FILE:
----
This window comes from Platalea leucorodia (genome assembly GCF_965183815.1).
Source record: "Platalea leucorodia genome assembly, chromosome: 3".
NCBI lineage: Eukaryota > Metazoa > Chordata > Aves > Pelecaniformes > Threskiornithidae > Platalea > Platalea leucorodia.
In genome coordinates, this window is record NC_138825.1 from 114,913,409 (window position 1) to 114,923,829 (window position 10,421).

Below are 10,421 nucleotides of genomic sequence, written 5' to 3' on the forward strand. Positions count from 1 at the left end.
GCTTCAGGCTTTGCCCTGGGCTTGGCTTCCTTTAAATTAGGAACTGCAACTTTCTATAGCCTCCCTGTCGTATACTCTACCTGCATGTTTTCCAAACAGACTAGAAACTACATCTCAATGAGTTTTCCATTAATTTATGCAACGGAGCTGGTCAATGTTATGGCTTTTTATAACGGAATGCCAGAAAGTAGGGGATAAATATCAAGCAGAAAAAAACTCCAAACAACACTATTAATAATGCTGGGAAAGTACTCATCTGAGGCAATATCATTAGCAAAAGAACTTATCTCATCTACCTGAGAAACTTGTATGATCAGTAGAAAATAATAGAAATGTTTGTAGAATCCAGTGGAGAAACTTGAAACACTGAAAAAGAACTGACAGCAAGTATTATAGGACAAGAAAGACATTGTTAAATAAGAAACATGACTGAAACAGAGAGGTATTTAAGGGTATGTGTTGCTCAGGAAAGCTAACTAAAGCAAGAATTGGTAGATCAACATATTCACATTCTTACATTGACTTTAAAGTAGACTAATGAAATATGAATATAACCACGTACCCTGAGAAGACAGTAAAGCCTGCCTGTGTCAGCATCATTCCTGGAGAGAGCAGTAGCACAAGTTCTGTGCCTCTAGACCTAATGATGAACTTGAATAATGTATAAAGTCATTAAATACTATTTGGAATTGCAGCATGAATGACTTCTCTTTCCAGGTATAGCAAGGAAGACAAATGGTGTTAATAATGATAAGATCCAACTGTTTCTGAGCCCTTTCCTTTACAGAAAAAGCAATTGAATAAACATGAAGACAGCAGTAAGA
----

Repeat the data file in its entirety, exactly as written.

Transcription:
This window comes from Platalea leucorodia (genome assembly GCF_965183815.1).
Source record: "Platalea leucorodia genome assembly, chromosome: 3".
NCBI lineage: Eukaryota > Metazoa > Chordata > Aves > Pelecaniformes > Threskiornithidae > Platalea > Platalea leucorodia.
In genome coordinates, this window is record NC_138825.1 from 114,913,409 (window position 1) to 114,923,829 (window position 10,421).

Below are 10,421 nucleotides of genomic sequence, written 5' to 3' on the forward strand. Positions count from 1 at the left end.
GCTTCAGGCTTTGCCCTGGGCTTGGCTTCCTTTAAATTAGGAACTGCAACTTTCTATAGCCTCCCTGTCGTATACTCTACCTGCATGTTTTCCAAACAGACTAGAAACTACATCTCAATGAGTTTTCCATTAATTTATGCAACGGAGCTGGTCAATGTTATGGCTTTTTATAACGGAATGCCAGAAAGTAGGGGATAAATATCAAGCAGAAAAAAACTCCAAACAACACTATTAATAATGCTGGGAAAGTACTCATCTGAGGCAATATCATTAGCAAAAGAACTTATCTCATCTACCTGAGAAACTTGTATGATCAGTAGAAAATAATAGAAATGTTTGTAGAATCCAGTGGAGAAACTTGAAACACTGAAAAAGAACTGACAGCAAGTATTATAGGACAAGAAAGACATTGTTAAATAAGAAACATGACTGAAACAGAGAGGTATTTAAGGGTATGTGTTGCTCAGGAAAGCTAACTAAAGCAAGAATTGGTAGATCAACATATTCACATTCTTACATTGACTTTAAAGTAGACTAATGAAATATGAATATAACCACGTACCCTGAGAAGACAGTAAAGCCTGCCTGTGTCAGCATCATTCCTGGAGAGAGCAGTAGCACAAGTTCTGTGCCTCTAGACCTAATGATGAACTTGAATAATGTATAAAGTCATTAAATACTATTTGGAATTGCAGCATGAATGACTTCTCTTTCCAGGTATAGCAAGGAAGACAAATGGTGTTAATAATGATAAGATCCAACTGTTTCTGAGCCCTTTCCTTTACAGAAAAAGCAATTGAATAAACATGAAGACAGCAGTAAGA